Any advice for dealing with this in terms of FDD?

Maintenance vs. FBS

Does the introduction of maintenance works (e.g. enhancements and corrections) for a software product after it was released affecting the original FBS for the software product ? Or shall we create a new FBS instead ? Shall we include the new maintenance works into the relevant feature sets that were defined earlier, or shall we create a new feature set to accomodate the new maintenance works ?

Chiu Yee Weay

Jeff De Luca's picture

A new project and FBS

Hello Chiu Yee Weay,

if the software product has been released then the project is finished. Further work would be another project and thus another FBS.


Naming defect features

This is a couple years late but I have only just recently come across FDD....

If you are adding new defect features to your feature list then this would change the % complete of a feature set from 100% down to say 97% as defects are found. Is this correct as this can cause fluctuations in a project / feature sets completion % and how would do you know if a feature set is truely 100% complete?

Also how would you name defect features?

For example if you have a feature called

"Calculate the total for a sale"

and a problem was found during UAT for this calculation what would you call the defect feature (if you were to use the <action><result><object> template)? Say the tax was incorrectly being included for non taxable items purchased on the sale.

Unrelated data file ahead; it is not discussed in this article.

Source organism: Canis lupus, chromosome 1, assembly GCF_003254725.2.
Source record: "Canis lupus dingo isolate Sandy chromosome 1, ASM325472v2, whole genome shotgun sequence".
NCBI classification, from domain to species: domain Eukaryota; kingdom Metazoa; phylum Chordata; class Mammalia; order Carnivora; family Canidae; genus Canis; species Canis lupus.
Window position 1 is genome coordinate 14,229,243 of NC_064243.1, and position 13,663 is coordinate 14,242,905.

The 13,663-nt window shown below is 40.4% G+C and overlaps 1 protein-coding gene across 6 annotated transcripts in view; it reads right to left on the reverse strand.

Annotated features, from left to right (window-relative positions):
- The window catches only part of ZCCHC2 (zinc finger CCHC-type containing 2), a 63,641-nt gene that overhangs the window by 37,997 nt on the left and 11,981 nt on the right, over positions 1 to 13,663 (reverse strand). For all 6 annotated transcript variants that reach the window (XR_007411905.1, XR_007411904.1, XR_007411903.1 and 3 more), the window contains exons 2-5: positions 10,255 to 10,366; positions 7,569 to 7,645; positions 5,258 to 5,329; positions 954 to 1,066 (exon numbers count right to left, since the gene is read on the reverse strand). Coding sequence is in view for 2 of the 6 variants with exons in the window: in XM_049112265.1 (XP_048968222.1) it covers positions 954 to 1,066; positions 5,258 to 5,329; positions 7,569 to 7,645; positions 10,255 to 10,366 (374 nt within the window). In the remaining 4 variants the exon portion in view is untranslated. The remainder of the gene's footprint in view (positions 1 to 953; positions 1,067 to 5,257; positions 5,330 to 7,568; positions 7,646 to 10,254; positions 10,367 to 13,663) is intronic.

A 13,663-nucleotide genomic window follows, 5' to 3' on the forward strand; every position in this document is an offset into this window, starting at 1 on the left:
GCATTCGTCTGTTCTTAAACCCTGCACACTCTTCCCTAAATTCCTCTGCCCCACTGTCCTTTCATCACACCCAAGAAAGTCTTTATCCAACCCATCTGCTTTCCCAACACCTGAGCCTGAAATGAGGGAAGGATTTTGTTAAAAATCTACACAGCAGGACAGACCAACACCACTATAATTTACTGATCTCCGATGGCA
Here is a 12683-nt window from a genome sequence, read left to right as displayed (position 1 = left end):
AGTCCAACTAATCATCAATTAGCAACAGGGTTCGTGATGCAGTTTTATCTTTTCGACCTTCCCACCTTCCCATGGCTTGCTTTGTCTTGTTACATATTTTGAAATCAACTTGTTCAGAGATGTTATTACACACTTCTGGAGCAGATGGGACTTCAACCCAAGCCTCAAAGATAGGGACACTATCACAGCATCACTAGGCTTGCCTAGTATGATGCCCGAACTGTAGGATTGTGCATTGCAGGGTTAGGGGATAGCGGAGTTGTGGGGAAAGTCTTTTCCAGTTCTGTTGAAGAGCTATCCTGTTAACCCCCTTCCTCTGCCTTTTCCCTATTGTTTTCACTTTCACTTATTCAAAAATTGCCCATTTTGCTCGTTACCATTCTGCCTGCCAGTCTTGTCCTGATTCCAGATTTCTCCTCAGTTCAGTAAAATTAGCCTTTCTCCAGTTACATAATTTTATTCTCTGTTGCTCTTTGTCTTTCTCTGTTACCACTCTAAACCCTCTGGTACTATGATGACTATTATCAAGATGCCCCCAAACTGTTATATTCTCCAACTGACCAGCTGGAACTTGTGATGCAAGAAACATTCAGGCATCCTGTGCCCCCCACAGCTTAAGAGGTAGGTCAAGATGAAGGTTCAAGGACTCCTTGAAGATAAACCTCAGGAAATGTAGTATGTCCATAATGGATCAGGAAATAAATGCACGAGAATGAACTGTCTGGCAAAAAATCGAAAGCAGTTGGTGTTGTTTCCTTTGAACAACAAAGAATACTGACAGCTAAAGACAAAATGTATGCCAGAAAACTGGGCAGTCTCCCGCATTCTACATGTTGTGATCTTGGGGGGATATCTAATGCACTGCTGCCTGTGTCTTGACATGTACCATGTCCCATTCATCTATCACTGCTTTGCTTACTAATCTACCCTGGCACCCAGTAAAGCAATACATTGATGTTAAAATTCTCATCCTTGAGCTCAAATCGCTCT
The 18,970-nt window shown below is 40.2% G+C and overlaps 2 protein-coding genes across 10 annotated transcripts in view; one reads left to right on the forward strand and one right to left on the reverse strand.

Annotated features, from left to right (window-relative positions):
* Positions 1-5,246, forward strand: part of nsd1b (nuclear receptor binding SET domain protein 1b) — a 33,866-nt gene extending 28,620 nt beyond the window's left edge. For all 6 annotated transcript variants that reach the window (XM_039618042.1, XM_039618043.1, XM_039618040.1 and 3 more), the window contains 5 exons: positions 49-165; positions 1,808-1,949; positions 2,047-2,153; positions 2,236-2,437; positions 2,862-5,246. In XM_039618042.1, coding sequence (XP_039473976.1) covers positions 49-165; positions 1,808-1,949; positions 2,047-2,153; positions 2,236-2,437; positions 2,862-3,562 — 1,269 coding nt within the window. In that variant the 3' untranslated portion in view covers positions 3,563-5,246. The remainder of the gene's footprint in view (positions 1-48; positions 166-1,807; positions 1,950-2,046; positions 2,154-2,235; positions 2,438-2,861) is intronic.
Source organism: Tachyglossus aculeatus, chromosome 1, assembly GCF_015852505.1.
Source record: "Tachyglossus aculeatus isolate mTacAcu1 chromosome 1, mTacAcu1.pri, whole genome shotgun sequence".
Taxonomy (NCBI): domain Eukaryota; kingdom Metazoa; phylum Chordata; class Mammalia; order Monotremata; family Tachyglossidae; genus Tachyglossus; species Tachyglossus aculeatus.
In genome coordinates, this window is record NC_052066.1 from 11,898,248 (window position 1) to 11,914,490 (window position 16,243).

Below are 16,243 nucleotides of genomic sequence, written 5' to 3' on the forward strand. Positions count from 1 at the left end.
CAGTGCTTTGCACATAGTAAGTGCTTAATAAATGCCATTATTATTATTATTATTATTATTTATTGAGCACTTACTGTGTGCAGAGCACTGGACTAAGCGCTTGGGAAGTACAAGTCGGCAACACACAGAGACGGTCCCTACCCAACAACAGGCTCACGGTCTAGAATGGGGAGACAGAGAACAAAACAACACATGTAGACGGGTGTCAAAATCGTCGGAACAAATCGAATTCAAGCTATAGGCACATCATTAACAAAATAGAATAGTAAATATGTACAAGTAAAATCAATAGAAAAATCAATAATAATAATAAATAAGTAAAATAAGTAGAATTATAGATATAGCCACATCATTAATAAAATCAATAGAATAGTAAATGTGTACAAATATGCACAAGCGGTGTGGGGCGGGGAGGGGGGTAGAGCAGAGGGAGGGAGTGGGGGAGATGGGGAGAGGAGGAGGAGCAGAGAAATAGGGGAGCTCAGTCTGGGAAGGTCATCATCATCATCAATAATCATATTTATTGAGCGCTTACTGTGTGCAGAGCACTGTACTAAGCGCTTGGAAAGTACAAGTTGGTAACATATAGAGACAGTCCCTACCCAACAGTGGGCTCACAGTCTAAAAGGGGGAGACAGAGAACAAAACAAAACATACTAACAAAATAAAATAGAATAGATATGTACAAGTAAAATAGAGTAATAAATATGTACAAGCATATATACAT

Jon Cahill

Jeff De Luca's picture

100% stays 100%

If you are adding new defect features to your feature list then this would change the % complete of a feature set from 100% down to say 97% as defects are found. Is this correct as this can cause fluctuations in a project / feature sets completion % and how would do you know if a feature set is truely 100% complete?

Exactly - and that's why this is never done. You don't ever turn down a feature from 100%.

There are two situations where you could be making a change to some feature that is complete (100%). A user change request (a requirements defect) or a design or code defect.

Let's use your example of a feature "calculate the total of a Sale" and that feature is complete (i.e. 100%)

Case A - a user change request. The requirement has now changed to explicitly state that handling discounts is needed. The work to do this is handled just the same as for maintenance work which is just the same as for the original features. That is, you list features that describe the work to be done - in this case it just so happens to be work in response to a change request. You model first, you list features, you plan, you design and build by feature.

The mechanics of how you do this I've explained in How To Record New Features.

Case B - there is a defect raised about tax being incorrectly included for non-taxable items in the sale.

This work is tracked and reported outside the standard FDD reports. This is because it's not a requirements change - something the user (client) said they'd get right. This is design or code and that's what we said we would get right. Design and code defects are not new features and we have to eat them. i.e. do the work to fix them.

I use a defect tracking system for this and apply all the usual defect practices.

I don't write a defect using the feature template. It simply isn't thought of as a feature - it is thought of as a defect. It is an entry in the defect tracking system and is identified and titled accordingly (just as any other defect in bugzilla - for example). E.g. SCR0016 - Sales tax incorrectly added to non-taxable purchases.

Hope that helps.